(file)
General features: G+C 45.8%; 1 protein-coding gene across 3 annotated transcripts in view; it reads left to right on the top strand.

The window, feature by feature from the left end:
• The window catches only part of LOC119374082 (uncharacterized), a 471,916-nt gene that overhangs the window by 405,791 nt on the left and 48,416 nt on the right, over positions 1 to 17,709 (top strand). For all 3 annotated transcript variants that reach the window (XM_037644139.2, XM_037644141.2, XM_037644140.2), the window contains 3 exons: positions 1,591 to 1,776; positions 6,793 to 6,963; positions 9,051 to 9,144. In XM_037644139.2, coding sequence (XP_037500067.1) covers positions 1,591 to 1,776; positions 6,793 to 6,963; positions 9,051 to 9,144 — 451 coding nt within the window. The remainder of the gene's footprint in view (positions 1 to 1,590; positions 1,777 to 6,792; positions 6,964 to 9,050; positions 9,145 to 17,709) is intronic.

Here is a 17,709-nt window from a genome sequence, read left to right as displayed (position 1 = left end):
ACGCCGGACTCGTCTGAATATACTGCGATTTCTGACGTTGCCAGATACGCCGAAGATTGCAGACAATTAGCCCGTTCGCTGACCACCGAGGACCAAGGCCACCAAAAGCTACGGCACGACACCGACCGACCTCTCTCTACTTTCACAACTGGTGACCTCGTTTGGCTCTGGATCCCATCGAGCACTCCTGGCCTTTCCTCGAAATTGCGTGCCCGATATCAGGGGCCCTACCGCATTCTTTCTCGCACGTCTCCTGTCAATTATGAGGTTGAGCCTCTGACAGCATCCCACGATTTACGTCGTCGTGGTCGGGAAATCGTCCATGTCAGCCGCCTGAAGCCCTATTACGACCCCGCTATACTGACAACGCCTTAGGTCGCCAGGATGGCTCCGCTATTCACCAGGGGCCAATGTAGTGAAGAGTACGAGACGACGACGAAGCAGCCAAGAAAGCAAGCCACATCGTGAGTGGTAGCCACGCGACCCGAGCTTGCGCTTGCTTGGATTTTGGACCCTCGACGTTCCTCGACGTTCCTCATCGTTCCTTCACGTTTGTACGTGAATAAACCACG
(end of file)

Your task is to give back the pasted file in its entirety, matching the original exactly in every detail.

General features: G+C 45.8%; 1 protein-coding gene across 3 annotated transcripts in view; it reads left to right on the top strand.

The window, feature by feature from the left end:
• The window catches only part of LOC119374082 (uncharacterized), a 471,916-nt gene that overhangs the window by 405,791 nt on the left and 48,416 nt on the right, over positions 1 to 17,709 (top strand). For all 3 annotated transcript variants that reach the window (XM_037644139.2, XM_037644141.2, XM_037644140.2), the window contains 3 exons: positions 1,591 to 1,776; positions 6,793 to 6,963; positions 9,051 to 9,144. In XM_037644139.2, coding sequence (XP_037500067.1) covers positions 1,591 to 1,776; positions 6,793 to 6,963; positions 9,051 to 9,144 — 451 coding nt within the window. The remainder of the gene's footprint in view (positions 1 to 1,590; positions 1,777 to 6,792; positions 6,964 to 9,050; positions 9,145 to 17,709) is intronic.

Here is a 17,709-nt window from a genome sequence, read left to right as displayed (position 1 = left end):
ACGCCGGACTCGTCTGAATATACTGCGATTTCTGACGTTGCCAGATACGCCGAAGATTGCAGACAATTAGCCCGTTCGCTGACCACCGAGGACCAAGGCCACCAAAAGCTACGGCACGACACCGACCGACCTCTCTCTACTTTCACAACTGGTGACCTCGTTTGGCTCTGGATCCCATCGAGCACTCCTGGCCTTTCCTCGAAATTGCGTGCCCGATATCAGGGGCCCTACCGCATTCTTTCTCGCACGTCTCCTGTCAATTATGAGGTTGAGCCTCTGACAGCATCCCACGATTTACGTCGTCGTGGTCGGGAAATCGTCCATGTCAGCCGCCTGAAGCCCTATTACGACCCCGCTATACTGACAACGCCTTAGGTCGCCAGGATGGCTCCGCTATTCACCAGGGGCCAATGTAGTGAAGAGTACGAGACGACGACGAAGCAGCCAAGAAAGCAAGCCACATCGTGAGTGGTAGCCACGCGACCCGAGCTTGCGCTTGCTTGGATTTTGGACCCTCGACGTTCCTCGACGTTCCTCATCGTTCCTTCACGTTTGTACGTGAATAAACCACG